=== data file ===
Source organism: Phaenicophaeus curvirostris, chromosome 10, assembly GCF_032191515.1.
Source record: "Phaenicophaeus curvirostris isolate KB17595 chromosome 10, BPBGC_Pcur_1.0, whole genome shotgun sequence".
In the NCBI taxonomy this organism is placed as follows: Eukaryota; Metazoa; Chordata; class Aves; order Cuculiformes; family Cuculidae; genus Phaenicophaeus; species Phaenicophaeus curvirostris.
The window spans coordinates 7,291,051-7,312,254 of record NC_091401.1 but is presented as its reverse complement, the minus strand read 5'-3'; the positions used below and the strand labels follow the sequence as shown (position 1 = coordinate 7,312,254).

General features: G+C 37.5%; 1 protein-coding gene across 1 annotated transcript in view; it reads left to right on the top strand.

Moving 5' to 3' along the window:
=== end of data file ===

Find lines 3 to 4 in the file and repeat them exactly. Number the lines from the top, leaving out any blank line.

In the NCBI taxonomy this organism is placed as follows: Eukaryota; Metazoa; Chordata; class Aves; order Cuculiformes; family Cuculidae; genus Phaenicophaeus; species Phaenicophaeus curvirostris.
The window spans coordinates 7,291,051-7,312,254 of record NC_091401.1 but is presented as its reverse complement, the minus strand read 5'-3'; the positions used below and the strand labels follow the sequence as shown (position 1 = coordinate 7,312,254).